a lively frolic or outing.
a bout or spell of drinking to intoxication; binge; carousal.
a period, spell, or bout of indulgence, as of a particular wish, craving, or whim: an eating spree; a spending spree.
a period or outburst of extreme activity: the team’s scoring spree; no motive for his killing spree.

Origin of spree

First recorded in 1795–1805; origin uncertain




a river in E Germany, flowing N through Berlin to the Havel River. 220 miles (354 km) long.
Dictionary.com Unabridged Based on the Random House Unabridged Dictionary, © Random House, Inc. 2019

Examples from the Web for sprees

Historical Examples of sprees

  • But nowadays certain "sprees," as he called them, left him fairly exhausted.


    Emile Zola

  • These semi-annual sprees had been among the girl's earliest recollections.

    Prairie Flowers

    James B. Hendryx

  • Are you in the habit of going on sprees with that colored man?

  • Is Ronald Mason in the habit of going on sprees with his uncle's negro valet?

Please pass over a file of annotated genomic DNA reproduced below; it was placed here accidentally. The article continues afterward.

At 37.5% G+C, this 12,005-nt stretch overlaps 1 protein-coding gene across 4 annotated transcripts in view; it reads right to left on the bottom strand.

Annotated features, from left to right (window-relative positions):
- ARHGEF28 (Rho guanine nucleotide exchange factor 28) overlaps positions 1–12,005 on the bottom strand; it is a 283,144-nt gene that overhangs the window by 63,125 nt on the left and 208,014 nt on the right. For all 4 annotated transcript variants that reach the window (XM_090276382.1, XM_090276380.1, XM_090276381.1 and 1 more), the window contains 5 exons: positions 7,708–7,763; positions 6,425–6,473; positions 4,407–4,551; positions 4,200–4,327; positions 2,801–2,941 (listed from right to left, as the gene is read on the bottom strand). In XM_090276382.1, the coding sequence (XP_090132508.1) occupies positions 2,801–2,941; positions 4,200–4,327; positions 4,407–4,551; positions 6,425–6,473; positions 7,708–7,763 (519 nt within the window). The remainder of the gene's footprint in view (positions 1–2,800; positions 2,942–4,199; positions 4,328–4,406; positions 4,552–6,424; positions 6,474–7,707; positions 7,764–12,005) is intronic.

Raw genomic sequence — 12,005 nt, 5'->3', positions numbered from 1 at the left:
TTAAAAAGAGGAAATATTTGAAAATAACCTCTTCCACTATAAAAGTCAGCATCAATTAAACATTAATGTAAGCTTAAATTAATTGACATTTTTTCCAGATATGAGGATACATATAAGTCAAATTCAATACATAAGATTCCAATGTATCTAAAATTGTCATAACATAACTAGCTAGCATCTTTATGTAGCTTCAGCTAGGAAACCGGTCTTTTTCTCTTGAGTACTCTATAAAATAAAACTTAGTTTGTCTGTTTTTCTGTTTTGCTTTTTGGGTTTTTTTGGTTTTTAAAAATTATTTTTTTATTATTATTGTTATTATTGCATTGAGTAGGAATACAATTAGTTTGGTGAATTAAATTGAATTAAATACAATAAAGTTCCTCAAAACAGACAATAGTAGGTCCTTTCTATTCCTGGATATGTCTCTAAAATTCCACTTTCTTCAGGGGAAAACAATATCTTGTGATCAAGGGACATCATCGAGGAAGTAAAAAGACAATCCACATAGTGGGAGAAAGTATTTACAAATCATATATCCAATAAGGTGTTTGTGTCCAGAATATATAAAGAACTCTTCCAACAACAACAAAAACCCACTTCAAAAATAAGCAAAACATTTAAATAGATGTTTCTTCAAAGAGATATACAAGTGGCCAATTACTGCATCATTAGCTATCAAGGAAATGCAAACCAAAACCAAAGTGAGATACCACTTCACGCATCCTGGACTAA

• You'd been off on sprees a half dozen other times, if I hadn't kept an eye on you.

    Klondike Nuggets

    E. S. Ellis

British Dictionary definitions for sprees



a session of considerable overindulgence, esp in drinking, squandering money, etc
a romp

Word Origin for spree

C19: perhaps changed from Scottish spreath plundered cattle, ultimately from Latin praeda booty
Collins English Dictionary - Complete & Unabridged 2012 Digital Edition © William Collins Sons & Co. Ltd. 1979, 1986 © HarperCollins Publishers 1998, 2000, 2003, 2005, 2006, 2007, 2009, 2012

Word Origin and History for sprees



frolic, drinking bout," 1804, slang, perhaps an alteration of French esprit "lively wit" (see esprit). Irish spre seems to be a loan-word from Old Norse sprakr.

Online Etymology Dictionary, © 2010 Douglas Harper